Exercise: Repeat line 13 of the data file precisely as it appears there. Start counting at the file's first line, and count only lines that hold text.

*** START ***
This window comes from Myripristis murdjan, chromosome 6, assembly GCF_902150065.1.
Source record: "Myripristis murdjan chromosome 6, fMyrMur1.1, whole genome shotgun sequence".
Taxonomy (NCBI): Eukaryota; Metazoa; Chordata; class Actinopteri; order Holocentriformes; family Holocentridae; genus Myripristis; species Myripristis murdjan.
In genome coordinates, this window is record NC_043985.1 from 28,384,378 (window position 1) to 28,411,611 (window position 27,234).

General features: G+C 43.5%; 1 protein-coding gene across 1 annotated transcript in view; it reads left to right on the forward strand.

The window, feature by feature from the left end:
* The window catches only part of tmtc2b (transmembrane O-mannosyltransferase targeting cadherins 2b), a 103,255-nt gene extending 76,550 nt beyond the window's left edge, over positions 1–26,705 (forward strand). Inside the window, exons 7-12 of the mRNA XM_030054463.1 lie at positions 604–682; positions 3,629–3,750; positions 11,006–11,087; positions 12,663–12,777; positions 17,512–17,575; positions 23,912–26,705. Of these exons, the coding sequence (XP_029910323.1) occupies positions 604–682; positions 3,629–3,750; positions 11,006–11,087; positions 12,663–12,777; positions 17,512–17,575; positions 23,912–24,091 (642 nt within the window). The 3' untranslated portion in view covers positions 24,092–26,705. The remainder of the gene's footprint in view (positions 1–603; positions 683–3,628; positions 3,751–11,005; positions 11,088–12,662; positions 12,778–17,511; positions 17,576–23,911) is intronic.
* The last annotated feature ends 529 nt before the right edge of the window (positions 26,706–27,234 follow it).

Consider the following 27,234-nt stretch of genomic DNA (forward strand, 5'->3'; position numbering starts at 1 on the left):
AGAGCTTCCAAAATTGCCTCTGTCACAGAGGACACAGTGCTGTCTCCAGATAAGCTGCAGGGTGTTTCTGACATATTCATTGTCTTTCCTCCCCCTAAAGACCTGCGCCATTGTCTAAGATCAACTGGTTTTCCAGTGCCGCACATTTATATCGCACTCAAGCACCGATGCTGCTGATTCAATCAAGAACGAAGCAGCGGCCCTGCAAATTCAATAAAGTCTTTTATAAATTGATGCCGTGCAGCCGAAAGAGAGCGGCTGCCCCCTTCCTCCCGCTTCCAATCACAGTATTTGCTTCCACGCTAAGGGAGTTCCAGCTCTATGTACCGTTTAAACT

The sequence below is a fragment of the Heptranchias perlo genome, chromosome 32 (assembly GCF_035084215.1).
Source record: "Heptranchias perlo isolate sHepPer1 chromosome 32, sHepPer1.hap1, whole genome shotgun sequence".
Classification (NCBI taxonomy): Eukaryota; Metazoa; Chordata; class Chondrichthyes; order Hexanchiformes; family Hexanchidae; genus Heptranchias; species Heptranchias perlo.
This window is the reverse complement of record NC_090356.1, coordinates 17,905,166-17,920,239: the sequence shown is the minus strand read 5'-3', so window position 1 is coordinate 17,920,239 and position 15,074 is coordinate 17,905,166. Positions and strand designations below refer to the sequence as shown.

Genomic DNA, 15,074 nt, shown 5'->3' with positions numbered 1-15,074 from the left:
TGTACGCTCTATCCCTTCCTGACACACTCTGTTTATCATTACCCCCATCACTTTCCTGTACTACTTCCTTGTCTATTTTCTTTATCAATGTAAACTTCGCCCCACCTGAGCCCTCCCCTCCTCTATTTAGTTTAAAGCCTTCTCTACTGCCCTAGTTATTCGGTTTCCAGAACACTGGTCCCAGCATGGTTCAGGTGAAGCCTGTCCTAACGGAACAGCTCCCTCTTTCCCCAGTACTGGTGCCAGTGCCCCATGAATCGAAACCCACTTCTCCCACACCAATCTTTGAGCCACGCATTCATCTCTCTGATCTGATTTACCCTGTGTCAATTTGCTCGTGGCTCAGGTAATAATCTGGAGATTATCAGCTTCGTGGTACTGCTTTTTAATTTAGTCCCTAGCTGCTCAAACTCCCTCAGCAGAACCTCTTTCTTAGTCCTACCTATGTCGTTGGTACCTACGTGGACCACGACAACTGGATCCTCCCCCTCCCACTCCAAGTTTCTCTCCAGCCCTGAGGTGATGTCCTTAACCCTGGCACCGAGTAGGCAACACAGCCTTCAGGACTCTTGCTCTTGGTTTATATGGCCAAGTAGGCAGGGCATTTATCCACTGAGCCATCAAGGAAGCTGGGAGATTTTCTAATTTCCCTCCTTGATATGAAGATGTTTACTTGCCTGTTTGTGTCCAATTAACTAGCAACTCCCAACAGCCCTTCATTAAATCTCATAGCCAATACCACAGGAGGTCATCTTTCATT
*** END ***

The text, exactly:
Classification (NCBI taxonomy): Eukaryota; Metazoa; Chordata; class Chondrichthyes; order Hexanchiformes; family Hexanchidae; genus Heptranchias; species Heptranchias perlo.